Around fifty contract growers supply their white cabbage to the sauerkraut producer from North Holland. "We have a lot of product in stock. At the start of the year, we had a shortage, but now we have plenty of cabbage. We even found cabbages weighing over 14 kg", Gerrie says. At G. Kramer & Sons, the cabbage is stripped of its outer leaf, cleaned, cut up finely and sprinkled with salt (about 1.5%). Thereafter, the cut cabbage starts spontaneous fermentation: starch and other carbohydrates are turned into lactic acid by lactic acid bacteria. Depending on the temperature and the structure of the cabbage, this fermentation process lasts from three to eight weeks. Then the process is completed. The cabbage now gets its fresh, sour taste, and is easily digestible - much more easily than the original white cabbage.
"Usually we can purchase the entire harvest from our growers, but now, with the high yields, that's getting harder. It can change just like that, though. Sometimes it can be very quiet one week, and then we could be through our supplies in one day. Last year the cabbage was very scarce until August, and prices were high, but winter didn't come. For us, the weather has a huge influence on consumption. Last year, consumption was around 7/8% lower than a year before, but two years back we had very high revenues. During a severe winter, people just eat more winter food. Last year we had an even winter, and you see the results immediately. Also, early frost, for instance, has its influence on the other open field vegetables", Gerrie says.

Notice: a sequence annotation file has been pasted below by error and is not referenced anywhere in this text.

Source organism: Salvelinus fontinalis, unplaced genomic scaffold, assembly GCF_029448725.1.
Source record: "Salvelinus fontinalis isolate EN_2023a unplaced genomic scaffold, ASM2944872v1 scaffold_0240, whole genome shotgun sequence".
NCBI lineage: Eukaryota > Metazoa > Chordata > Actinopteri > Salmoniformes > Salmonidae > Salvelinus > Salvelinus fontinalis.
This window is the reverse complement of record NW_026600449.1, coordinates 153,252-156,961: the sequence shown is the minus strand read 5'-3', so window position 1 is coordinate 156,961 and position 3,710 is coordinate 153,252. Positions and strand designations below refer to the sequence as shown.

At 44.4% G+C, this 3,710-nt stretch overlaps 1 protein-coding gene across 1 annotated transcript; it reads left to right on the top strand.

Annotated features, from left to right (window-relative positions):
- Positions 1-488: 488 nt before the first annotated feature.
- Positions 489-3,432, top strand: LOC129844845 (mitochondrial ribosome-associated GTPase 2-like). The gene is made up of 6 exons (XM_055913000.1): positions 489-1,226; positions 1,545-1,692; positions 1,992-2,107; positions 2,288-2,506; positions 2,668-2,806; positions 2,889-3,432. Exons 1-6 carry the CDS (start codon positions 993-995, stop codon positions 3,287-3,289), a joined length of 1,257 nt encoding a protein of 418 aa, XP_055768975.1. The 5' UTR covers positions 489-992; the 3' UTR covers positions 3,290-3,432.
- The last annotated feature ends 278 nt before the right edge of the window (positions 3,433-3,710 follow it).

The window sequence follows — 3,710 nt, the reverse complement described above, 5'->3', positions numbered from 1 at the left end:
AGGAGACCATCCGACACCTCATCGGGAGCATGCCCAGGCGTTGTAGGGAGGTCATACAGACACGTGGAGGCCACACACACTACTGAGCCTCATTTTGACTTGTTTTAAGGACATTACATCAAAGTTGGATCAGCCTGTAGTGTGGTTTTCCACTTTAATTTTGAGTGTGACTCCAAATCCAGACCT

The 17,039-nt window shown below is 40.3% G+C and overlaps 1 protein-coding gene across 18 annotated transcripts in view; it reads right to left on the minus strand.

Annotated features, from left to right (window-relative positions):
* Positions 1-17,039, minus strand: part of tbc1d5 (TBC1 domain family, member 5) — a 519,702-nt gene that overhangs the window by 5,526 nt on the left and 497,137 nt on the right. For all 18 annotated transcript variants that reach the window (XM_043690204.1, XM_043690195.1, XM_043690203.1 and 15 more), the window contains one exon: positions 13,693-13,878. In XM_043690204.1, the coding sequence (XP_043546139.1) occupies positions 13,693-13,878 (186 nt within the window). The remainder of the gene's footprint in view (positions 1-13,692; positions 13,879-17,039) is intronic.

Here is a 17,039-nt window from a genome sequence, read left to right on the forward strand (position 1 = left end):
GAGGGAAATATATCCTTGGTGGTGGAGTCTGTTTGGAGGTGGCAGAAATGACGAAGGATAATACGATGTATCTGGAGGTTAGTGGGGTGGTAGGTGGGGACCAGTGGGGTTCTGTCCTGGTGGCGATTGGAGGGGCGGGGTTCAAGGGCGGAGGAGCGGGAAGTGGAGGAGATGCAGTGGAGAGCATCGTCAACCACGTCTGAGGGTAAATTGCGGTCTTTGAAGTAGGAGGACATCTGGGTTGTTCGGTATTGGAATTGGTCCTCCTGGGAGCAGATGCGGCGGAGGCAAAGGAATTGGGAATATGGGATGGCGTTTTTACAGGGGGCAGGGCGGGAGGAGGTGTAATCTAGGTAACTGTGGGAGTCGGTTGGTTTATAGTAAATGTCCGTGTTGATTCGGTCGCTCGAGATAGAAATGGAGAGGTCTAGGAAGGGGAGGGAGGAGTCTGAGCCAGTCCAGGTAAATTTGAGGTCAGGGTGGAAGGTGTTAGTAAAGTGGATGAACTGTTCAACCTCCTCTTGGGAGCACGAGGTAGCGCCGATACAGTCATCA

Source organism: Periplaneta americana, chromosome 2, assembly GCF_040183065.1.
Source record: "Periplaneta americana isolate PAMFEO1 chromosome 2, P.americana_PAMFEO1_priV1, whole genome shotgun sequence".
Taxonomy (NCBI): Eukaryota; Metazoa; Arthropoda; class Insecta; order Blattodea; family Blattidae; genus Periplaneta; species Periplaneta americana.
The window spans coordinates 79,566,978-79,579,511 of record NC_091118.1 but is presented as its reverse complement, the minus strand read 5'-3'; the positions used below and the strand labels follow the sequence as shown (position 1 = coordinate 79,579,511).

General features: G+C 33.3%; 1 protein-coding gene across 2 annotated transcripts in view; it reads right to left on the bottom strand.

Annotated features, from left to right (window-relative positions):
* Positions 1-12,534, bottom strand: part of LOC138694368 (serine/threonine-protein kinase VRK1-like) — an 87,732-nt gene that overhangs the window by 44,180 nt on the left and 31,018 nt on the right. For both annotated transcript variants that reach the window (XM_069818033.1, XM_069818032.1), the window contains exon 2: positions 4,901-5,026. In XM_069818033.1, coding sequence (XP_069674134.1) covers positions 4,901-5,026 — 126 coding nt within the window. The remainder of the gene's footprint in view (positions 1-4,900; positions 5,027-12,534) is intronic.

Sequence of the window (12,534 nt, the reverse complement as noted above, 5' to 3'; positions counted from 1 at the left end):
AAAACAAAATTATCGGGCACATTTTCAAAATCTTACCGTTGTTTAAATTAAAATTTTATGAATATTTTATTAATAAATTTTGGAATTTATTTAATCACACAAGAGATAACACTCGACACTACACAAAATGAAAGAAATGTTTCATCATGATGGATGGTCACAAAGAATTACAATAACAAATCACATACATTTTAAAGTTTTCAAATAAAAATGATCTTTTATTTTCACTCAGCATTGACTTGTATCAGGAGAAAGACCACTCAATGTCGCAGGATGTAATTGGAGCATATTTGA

For Kramer, the Netherlands is the biggest market, followed by Germany and Belgium. "Our tinned sauerkraut range is sold to destinations farther away, such as Asian countries and Australia. We used to have more German competition on these destinations. We're seeing our revenues grow steadily over the past years. I think we are winning the competitive struggle, because sauerkraut is an enormously cheap product. In our season - from early August until Christmas - we produce 200,000 kg sauerkraut per day. In Germany in particular, but also in the Netherlands, many smaller companies have disappeared. Revenues for sauerkraut as a product aren't high, which makes investing difficult. Our company has been around since 1890, and now the fifth generation is managing it. When money is made, it's invested in the factory as usual, which has allowed us to build ourselves a good position."
For more information:
G. Kramer & Zonen B.V.
1722 GC Zuid-Scharwoude
Tel.: +31(0)226 31 24 26
Fax: +31(0)226 32 00 93